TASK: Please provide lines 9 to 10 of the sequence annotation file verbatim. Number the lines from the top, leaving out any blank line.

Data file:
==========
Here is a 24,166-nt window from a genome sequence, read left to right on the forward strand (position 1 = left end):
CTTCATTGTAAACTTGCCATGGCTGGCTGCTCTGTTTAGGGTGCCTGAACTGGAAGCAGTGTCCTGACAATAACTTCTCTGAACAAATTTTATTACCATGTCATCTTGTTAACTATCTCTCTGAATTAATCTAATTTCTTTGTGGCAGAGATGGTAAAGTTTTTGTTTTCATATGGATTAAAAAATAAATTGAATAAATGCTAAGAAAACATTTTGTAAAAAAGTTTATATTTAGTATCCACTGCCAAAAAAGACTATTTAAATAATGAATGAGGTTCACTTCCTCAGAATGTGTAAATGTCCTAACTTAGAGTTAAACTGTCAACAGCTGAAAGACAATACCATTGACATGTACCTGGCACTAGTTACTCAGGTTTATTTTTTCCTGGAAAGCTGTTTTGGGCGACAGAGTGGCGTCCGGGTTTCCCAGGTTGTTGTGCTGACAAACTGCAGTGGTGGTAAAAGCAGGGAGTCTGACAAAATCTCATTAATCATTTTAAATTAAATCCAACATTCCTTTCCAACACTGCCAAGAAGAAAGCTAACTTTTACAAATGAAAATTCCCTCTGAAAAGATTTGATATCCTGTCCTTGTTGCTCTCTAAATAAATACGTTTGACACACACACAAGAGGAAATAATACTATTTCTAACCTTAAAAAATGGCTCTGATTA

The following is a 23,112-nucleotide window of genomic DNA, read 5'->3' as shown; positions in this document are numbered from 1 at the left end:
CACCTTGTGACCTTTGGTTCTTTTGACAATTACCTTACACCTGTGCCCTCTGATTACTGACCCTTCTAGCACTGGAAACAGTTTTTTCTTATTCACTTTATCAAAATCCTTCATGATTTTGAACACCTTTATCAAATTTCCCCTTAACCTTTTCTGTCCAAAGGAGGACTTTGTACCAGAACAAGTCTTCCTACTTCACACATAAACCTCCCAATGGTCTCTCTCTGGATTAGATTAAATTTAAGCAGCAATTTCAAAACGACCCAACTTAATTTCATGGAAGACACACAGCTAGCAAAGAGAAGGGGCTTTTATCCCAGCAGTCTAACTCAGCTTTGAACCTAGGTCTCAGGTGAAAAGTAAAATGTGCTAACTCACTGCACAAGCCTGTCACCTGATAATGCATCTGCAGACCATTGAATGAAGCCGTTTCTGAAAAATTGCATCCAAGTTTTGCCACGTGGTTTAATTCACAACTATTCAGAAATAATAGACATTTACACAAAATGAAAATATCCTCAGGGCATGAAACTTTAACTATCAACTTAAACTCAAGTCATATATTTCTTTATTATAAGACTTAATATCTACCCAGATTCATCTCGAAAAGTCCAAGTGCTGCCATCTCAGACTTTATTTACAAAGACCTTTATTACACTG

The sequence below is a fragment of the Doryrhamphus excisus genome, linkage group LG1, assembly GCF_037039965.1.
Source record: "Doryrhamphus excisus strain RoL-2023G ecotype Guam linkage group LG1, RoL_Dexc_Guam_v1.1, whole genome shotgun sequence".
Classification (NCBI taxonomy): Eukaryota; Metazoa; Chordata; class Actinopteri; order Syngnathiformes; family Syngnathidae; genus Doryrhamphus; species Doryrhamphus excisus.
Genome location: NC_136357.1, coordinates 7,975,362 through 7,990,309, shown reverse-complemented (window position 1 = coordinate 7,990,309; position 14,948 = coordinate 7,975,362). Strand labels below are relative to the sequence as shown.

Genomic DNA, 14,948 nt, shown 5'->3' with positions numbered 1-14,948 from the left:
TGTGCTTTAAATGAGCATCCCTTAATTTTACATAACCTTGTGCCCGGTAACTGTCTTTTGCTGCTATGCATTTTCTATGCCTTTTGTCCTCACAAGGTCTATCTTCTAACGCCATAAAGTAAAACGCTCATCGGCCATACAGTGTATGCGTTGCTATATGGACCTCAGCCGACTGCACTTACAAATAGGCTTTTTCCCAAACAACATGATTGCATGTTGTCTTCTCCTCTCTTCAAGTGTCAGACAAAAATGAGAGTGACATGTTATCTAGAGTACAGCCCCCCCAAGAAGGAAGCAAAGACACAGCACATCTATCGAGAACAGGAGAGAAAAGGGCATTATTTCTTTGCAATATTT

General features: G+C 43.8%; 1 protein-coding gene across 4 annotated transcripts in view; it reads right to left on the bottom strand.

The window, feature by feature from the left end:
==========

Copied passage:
Genomic DNA, 14,948 nt, shown 5'->3' with positions numbered 1-14,948 from the left:
TGTGCTTTAAATGAGCATCCCTTAATTTTACATAACCTTGTGCCCGGTAACTGTCTTTTGCTGCTATGCATTTTCTATGCCTTTTGTCCTCACAAGGTCTATCTTCTAACGCCATAAAGTAAAACGCTCATCGGCCATACAGTGTATGCGTTGCTATATGGACCTCAGCCGACTGCACTTACAAATAGGCTTTTTCCCAAACAACATGATTGCATGTTGTCTTCTCCTCTCTTCAAGTGTCAGACAAAAATGAGAGTGACATGTTATCTAGAGTACAGCCCCCCCAAGAAGGAAGCAAAGACACAGCACATCTATCGAGAACAGGAGAGAAAAGGGCATTATTTCTTTGCAATATTT